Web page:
Acid reflux is the regurgitation of stomach acid into the esophagus, causing a burning sensation known as heartburn. Some activities may worsen acid reflux, including exercise.

Some people find that exercise may exacerbate their acid reflux symptoms, while others find it helps ease them. Intense exercises may trigger acid reflux symptoms more than moderate exercises.

This article will explore the link between acid reflux and exercise and whether it improves or worsens symptoms. It will also detail exercises that may help the condition overall, alongside general treatment.

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In many ways, exercise can improve acid reflux, particularly for people who have or are at risk of developing gastroesophageal reflux disease (GERD), which refers to acid reflux repeatedly occurring. Ways that exercise can aid acid reflux or GERD include:

  • Aiding weight management: Obesity can be a cause of acid reflux and GERD. Managing weight with exercise can lessen GERD symptoms significantly.
  • Decrease the likelihood of developing the condition in the first place: An older study of 2,146 participants indicated a decrease in GERD risk among individuals who engaged in frequent physical activity.

However, exercise may also worsen acid reflux or GERD, including:

  • Aggravating symptoms: During a flare, exercises that include bending over can worsen symptoms. Stomach crunches, abdominal presses, lifting heavy weights, and other high impact exercises could also be triggers.
  • Eating before a workout: While exercise on its own might not worsen acid reflux, eating right before physical activity might trigger a flare. People who frequently or infrequently experience acid reflux need to potentially try to wait a few hours after eating before exercising.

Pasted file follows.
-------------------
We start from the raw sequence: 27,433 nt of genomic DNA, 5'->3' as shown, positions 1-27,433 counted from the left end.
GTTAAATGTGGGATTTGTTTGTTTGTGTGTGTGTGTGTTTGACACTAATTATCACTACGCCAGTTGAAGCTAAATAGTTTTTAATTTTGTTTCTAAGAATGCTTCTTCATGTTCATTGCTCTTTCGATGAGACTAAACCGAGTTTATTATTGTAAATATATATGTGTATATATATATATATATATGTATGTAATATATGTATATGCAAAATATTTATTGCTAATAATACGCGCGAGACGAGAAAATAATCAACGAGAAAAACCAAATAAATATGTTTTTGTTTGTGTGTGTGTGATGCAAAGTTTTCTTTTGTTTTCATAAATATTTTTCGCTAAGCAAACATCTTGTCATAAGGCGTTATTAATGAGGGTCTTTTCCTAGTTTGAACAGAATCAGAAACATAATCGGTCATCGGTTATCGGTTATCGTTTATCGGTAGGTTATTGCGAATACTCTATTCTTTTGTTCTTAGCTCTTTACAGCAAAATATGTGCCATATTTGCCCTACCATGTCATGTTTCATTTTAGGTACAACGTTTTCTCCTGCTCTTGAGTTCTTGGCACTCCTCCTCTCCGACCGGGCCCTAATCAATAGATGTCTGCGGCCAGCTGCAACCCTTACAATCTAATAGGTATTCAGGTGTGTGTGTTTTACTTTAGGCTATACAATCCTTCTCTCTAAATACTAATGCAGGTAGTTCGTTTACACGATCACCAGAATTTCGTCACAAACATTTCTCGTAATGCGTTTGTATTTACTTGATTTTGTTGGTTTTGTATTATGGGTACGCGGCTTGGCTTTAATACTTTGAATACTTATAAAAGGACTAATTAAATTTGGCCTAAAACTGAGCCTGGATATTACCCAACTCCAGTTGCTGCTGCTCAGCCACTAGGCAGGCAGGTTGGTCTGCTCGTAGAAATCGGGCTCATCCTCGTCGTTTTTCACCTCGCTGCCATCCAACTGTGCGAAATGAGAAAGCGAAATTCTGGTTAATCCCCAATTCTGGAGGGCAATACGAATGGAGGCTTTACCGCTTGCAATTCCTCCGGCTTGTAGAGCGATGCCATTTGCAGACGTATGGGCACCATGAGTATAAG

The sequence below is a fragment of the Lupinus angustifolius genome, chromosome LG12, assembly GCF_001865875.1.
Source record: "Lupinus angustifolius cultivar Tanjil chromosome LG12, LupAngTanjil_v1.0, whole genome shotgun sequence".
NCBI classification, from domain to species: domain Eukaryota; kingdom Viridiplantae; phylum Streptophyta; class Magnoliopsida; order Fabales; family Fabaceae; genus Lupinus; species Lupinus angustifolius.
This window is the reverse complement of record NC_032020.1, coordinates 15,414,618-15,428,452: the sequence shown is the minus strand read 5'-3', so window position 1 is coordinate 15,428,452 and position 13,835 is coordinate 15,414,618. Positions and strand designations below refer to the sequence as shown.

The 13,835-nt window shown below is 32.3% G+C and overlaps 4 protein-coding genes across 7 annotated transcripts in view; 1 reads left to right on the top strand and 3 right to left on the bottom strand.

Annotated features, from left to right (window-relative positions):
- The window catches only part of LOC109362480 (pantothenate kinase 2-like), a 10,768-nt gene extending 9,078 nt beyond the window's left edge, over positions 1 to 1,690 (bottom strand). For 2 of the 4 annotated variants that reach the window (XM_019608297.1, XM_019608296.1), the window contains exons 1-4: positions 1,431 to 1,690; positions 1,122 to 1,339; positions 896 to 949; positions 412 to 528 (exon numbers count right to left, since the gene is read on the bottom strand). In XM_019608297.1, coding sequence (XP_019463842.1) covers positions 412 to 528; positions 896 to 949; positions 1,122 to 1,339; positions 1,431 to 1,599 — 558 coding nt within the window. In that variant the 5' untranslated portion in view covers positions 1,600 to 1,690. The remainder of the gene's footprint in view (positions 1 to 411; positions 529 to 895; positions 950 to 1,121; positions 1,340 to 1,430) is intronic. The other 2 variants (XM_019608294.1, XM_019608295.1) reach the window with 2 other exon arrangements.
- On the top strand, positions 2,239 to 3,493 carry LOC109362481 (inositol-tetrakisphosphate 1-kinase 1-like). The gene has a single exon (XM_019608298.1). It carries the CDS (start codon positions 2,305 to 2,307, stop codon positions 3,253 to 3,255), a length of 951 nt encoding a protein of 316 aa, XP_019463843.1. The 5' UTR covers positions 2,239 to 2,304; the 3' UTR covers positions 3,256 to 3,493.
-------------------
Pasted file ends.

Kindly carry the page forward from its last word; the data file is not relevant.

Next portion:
Learn more about acid reflux.

People can exercise when they have acid reflux. For people with a GERD diagnosis, there is older evidence that suggests that regular exercising regularly, for at least 30 minutes, three times weekly, helps alleviate symptoms.

If someone is experiencing an acid reflux flare, it is potentially advisable to stick to low impact exercises.

Low impact exercises may include:

  • walking
  • jogging
  • stretching
  • swimming

Learn more about GERD.

Generally, the risk of acid reflux may reduce by taking part in exercise. However, intensely exercising may cause acid reflux symptoms to worsen, particularly during a flare.

If someone experiences a flare, they need to avoid high intensity workouts, such as:

  • running or sprinting
  • high intensity weight training
  • gymnastics

If they also have concerns about the regularity of their flare-ups, they need to contact a doctor.

There are numerous treatments available for people who experience acid reflux:

  • Dietary changes: Dietary changes, such as drinking less alcohol, avoiding excessive amounts of high fat foods, and cutting down on caffeine, could help improve acid reflux symptoms.
  • Over-the-counter medication: Standard medication for acid reflux includes H2 blockers and proton pump inhibitors because they are powerful antacids.
  • Lifestyle changes: Stress contributes to acid reflux and GERD, according to older sources. Making a conscious effort to avoid stressful situations may help alleviate symptoms or avoid recurrences. While understandably difficult for many individuals, practices such as yoga, even just once per week or fortnight, could be beneficial in reducing stress.

Researchers have found that low impact exercise helps with acid reflux. Additionally, maintaining a moderate weight, making lifestyle changes, and taking certain medications can help ease the symptoms and long-term effects of acid reflux.

If someone experiences recurrent bouts of heartburn, it is advisable to contact a medical practitioner.